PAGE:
Time for a Scottish National Investment Bank

Common Weal, Friends of the Earth Scotland and the New Economics Foundation (NEF) call on the Scottish Government to set up a Scottish National Investment Bank

SNP Spring Conference delegates unanimously passed a motion to set up a Scottish National Investment Bank (SNIB). The proposal should now be pursued by the Scottish Government, Common Weal and other advocates of the policy proposal have argued.

A SNIB could be established now by the Scottish Government, could be a major creator of jobs and become a huge boost to the Scottish economy. The motion, proposed by Kirriemuir and Dean branch of the SNP, reflected this potential.

Common Weal has worked alongside Friends of the Earth Scotland and the New Economics Foundation in developing the proposals for a SNIB across two reports, one outlining the broad vision in March 2016 and another in October last year developing the details of implementation.

Using Scottish Government figures for job creation from capital investment, the report states that such a bank could directly support the creation of 50,000 jobs “within just a few years of being established”.

It could also be used for public investment, being part of a strategy to replace costly public-private partnerships. To illustrate the scale of the potential benefit to the public finances, the report estimates that the Scottish Government would have saved a total of £26 billion if the projects financed through Private Finance Initiative (PFI) and Non-Profit Dividend (NPD) schemes had instead been financed by a SNIB.

Ben Wray, Head of Policy for Common Weal said:

"The SNP membership has spoken - now the leadership should listen. A Scottish National Investment Bank is exactly what the Scottish economy needs in the post-Brexit landscape: tackle chronic under-investment, provide the patient capital small and medium sized Scottish businesses are not getting and create high-paying jobs. 

"In countries like Germany a state investment bank is the norm - there's no reason why that shouldn't be the case here, and the Scottish Government could set it up now. It's an idea whose time has come."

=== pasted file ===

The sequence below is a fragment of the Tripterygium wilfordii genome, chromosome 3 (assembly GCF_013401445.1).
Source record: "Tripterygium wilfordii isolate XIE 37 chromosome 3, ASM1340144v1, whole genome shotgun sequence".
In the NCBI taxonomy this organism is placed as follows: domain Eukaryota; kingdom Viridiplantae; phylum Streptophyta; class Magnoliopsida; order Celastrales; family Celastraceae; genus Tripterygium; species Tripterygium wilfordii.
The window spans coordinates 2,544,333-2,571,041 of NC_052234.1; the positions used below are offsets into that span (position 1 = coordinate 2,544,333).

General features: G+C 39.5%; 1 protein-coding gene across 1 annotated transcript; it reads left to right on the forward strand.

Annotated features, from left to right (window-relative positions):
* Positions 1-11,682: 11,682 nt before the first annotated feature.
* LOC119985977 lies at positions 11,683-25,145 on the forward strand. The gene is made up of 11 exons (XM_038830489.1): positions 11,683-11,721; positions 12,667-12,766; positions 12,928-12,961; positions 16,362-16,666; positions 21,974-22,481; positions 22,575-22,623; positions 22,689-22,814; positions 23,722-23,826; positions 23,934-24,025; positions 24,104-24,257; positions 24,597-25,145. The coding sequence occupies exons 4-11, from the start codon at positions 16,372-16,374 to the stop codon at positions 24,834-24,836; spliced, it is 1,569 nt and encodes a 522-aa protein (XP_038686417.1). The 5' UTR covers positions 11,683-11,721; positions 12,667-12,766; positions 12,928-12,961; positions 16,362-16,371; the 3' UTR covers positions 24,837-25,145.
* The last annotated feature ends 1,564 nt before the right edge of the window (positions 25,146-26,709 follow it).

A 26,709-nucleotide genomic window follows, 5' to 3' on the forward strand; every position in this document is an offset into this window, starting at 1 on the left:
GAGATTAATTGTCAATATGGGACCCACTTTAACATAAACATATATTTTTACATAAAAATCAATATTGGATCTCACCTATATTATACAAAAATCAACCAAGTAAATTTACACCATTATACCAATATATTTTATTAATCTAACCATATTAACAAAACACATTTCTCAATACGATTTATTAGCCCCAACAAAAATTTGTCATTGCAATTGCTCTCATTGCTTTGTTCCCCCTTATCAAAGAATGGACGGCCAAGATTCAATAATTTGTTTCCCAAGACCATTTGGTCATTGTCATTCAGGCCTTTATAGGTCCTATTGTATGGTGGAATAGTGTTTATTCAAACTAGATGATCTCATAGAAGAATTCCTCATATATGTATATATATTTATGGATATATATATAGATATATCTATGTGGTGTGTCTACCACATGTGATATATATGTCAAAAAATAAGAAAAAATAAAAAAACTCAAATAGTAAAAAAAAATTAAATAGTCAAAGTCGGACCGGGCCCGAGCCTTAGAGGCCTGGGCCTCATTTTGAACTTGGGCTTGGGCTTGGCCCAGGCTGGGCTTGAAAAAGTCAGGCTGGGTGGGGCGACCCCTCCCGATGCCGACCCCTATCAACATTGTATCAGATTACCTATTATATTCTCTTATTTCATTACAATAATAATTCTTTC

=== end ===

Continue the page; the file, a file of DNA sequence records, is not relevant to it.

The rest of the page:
Laurie MacFarlane, economist from the New Economics Foundation said:

“The passing of today’s motion reflects the strength of the economic case for establishing a new Scottish National Investment Bank . Meeting the challenges of the twenty-first century requires bold and ambitious plans for financing and directing investment in a smart, inclusive and sustainable direction.  But with public budgets in decline, economic uncertainty increasing and a banking sector still focused on short-term shareholder returns, the need for fresh thinking around investment is greater than ever.

“A new Scottish National Investment Bank would channel investment to the areas of the economy most in need. In doing so, it would boost productivity, expand the business base, speed up the transition to a low carbon economy and support the creation of thousands of new jobs. It would also generate billions of pounds of savings for the public purse by providing a low cost alternative to expensive private finance schemes. It’s now up to the Scottish Government to act to turn it into a reality.”

“We now have a real chance to construct a modern form of public investment that promotes beautiful, cost-effective public buildings that serve the need of our citizens first.” Malcolm Fraser

Malcolm Fraser, award-winning architect said:

"This is a pivotal moment, recognising that if we cede responsibility for building our essential public infrastructure, such as our schools and hospitals, to private finance – to Bankers, in essence – we get ruinously-expensive, shoddy buildings, that put the interests of fancy finance before people.  We now have a real chance to construct a modern form of public investment that promotes beautiful, cost-effective public buildings that serve the need of our citizens first."

Robin McAlpine, Director of Common Weal said:

‘There is now a substantial momentum building up behind the idea of a Scottish National Investment Bank and that support is coming from many different places. I very much hope this can now be explored properly by the Scottish Government.”

Ric Lander, Divestment Campaigner for Friends of the Earth Scotland, said:

"Tackling climate change requires long-term investment. We can't rely on the private sector to provide investment to secure our future. National investment banks in other countries fund projects like renewable energy, public transport and insulation: this is exactly the kind of investment we need to avert dangerous climate change."